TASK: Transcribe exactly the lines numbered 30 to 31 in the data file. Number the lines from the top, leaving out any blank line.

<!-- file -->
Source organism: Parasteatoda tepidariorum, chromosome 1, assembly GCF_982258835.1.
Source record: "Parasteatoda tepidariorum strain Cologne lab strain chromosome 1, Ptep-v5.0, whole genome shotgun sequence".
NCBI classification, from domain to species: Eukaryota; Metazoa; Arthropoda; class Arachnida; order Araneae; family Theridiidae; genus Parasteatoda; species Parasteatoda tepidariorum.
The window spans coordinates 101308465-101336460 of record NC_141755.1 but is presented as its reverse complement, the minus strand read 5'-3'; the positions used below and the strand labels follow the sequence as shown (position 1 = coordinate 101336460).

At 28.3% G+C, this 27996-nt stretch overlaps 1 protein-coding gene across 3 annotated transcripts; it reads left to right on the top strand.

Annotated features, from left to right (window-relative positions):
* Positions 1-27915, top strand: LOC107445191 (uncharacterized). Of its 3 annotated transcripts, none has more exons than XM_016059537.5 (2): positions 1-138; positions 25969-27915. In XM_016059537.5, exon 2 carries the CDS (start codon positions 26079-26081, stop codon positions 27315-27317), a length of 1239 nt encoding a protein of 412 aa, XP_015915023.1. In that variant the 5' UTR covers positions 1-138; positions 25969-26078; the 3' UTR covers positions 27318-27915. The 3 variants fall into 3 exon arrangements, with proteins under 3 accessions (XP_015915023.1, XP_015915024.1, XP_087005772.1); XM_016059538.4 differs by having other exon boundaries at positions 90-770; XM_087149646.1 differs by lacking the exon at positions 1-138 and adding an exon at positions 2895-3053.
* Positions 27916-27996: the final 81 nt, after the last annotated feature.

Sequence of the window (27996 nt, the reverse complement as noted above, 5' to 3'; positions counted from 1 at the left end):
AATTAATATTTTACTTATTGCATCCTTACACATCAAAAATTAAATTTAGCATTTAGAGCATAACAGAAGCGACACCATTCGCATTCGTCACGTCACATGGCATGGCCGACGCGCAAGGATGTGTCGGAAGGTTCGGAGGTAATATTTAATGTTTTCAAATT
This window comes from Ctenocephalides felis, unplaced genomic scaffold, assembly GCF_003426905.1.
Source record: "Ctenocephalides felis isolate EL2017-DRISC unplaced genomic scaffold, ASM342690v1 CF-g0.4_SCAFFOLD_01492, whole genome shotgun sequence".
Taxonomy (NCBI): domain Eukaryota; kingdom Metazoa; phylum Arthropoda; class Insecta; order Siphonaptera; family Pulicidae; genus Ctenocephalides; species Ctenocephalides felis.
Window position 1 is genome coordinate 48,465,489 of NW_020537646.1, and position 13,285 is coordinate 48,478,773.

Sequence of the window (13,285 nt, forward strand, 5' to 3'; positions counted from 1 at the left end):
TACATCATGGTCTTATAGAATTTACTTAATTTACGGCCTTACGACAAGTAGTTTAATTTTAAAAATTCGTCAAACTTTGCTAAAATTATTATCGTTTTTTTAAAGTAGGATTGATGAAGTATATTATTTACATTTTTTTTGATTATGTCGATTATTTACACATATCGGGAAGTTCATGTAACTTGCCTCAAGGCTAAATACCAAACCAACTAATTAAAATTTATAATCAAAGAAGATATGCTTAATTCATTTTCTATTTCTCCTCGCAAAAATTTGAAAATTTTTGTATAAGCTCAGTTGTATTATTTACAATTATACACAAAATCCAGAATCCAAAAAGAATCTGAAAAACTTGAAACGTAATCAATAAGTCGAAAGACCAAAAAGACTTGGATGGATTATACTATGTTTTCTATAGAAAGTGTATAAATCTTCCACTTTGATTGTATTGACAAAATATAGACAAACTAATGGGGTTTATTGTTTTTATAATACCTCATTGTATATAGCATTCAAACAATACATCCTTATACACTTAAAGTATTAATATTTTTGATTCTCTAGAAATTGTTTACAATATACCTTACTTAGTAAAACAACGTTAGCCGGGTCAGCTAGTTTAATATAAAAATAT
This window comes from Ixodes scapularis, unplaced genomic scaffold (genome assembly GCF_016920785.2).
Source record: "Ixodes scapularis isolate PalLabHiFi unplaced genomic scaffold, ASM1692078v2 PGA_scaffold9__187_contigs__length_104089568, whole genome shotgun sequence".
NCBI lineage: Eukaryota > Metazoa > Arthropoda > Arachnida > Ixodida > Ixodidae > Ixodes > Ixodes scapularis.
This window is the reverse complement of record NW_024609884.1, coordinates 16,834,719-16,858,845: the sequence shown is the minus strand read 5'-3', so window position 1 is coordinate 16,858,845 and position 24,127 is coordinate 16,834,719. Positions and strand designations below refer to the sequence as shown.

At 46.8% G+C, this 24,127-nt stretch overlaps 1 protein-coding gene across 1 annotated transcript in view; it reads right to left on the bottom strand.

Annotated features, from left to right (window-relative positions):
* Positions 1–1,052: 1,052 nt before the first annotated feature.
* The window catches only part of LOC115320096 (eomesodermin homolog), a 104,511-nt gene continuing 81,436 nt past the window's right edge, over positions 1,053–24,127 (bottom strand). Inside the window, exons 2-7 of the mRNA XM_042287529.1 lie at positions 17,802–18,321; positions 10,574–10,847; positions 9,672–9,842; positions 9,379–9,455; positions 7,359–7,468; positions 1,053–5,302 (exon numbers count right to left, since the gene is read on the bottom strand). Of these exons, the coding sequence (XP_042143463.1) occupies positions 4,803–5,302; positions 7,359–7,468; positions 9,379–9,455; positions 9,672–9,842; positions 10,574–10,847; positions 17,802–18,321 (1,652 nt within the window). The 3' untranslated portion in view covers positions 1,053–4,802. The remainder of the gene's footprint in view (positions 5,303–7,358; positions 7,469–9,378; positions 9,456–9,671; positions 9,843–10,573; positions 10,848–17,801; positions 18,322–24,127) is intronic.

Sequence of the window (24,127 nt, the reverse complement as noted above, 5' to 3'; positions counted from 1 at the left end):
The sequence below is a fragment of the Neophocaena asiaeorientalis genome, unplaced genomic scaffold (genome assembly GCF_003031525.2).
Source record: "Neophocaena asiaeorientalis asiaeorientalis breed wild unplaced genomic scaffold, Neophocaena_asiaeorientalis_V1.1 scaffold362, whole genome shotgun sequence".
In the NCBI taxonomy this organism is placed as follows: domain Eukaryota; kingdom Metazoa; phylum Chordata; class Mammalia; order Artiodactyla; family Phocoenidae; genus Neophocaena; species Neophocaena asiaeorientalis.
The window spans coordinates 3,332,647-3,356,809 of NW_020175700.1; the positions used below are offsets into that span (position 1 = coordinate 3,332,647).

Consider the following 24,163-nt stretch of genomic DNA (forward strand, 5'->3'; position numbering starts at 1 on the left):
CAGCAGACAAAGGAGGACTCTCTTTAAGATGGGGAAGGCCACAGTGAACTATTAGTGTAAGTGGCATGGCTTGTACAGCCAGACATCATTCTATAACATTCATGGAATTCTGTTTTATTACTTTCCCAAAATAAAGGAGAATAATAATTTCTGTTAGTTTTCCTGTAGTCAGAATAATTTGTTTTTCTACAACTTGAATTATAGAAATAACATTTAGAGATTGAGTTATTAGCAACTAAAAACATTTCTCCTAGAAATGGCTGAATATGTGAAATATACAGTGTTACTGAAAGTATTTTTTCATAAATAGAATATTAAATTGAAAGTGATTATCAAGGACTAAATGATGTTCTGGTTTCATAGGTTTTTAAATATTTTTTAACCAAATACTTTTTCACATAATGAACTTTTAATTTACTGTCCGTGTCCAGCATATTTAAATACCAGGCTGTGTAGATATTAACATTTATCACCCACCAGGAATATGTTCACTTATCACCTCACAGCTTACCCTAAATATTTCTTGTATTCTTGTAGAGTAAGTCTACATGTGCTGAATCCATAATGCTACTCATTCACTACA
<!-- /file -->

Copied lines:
Consider the following 24,163-nt stretch of genomic DNA (forward strand, 5'->3'; position numbering starts at 1 on the left):
CAGCAGACAAAGGAGGACTCTCTTTAAGATGGGGAAGGCCACAGTGAACTATTAGTGTAAGTGGCATGGCTTGTACAGCCAGACATCATTCTATAACATTCATGGAATTCTGTTTTATTACTTTCCCAAAATAAAGGAGAATAATAATTTCTGTTAGTTTTCCTGTAGTCAGAATAATTTGTTTTTCTACAACTTGAATTATAGAAATAACATTTAGAGATTGAGTTATTAGCAACTAAAAACATTTCTCCTAGAAATGGCTGAATATGTGAAATATACAGTGTTACTGAAAGTATTTTTTCATAAATAGAATATTAAATTGAAAGTGATTATCAAGGACTAAATGATGTTCTGGTTTCATAGGTTTTTAAATATTTTTTAACCAAATACTTTTTCACATAATGAACTTTTAATTTACTGTCCGTGTCCAGCATATTTAAATACCAGGCTGTGTAGATATTAACATTTATCACCCACCAGGAATATGTTCACTTATCACCTCACAGCTTACCCTAAATATTTCTTGTATTCTTGTAGAGTAAGTCTACATGTGCTGAATCCATAATGCTACTCATTCACTACA